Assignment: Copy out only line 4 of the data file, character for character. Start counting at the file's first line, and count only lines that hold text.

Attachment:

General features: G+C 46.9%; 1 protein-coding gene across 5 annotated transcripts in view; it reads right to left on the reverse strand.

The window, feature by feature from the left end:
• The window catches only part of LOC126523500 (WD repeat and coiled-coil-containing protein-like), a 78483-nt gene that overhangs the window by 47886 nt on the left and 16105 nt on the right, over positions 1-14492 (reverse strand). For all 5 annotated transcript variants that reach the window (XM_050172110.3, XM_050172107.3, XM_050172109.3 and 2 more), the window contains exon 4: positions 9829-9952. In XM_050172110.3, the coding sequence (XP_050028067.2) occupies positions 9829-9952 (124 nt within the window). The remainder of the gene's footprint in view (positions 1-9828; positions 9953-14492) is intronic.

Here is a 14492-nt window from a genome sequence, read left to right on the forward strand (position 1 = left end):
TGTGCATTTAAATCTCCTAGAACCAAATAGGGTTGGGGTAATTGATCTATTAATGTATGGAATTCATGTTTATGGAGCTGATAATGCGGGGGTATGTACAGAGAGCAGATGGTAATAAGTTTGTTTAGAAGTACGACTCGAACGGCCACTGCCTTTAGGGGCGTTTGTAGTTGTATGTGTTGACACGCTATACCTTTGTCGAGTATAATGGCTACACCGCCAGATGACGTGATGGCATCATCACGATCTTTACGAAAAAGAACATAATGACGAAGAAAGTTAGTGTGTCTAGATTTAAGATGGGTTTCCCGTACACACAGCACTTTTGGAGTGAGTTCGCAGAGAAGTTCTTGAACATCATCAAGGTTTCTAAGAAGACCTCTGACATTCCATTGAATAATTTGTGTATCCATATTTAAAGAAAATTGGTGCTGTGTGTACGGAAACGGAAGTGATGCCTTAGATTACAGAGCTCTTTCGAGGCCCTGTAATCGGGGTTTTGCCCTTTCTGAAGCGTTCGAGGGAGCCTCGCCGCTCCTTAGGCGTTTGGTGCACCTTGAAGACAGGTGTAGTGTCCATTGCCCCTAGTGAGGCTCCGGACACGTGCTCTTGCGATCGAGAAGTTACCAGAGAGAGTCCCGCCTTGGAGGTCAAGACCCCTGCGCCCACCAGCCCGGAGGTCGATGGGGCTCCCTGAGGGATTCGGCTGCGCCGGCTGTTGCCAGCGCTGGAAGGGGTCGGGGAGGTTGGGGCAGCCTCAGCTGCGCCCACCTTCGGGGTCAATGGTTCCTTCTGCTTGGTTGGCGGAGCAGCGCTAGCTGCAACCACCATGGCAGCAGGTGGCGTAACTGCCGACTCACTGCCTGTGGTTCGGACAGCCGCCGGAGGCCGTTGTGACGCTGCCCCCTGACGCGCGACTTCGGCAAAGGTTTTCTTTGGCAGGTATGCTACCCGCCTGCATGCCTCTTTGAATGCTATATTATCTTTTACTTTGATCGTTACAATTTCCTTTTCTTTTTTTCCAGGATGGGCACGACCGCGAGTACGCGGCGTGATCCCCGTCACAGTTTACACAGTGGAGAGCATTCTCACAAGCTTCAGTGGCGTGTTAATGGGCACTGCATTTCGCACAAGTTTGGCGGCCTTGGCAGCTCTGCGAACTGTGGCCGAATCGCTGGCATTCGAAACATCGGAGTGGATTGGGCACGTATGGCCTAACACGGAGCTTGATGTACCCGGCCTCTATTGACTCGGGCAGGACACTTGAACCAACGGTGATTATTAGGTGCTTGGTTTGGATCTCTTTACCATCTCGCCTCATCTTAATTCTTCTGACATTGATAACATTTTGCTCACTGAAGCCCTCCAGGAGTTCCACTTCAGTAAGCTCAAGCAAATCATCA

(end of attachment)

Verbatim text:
Here is a 14492-nt window from a genome sequence, read left to right on the forward strand (position 1 = left end):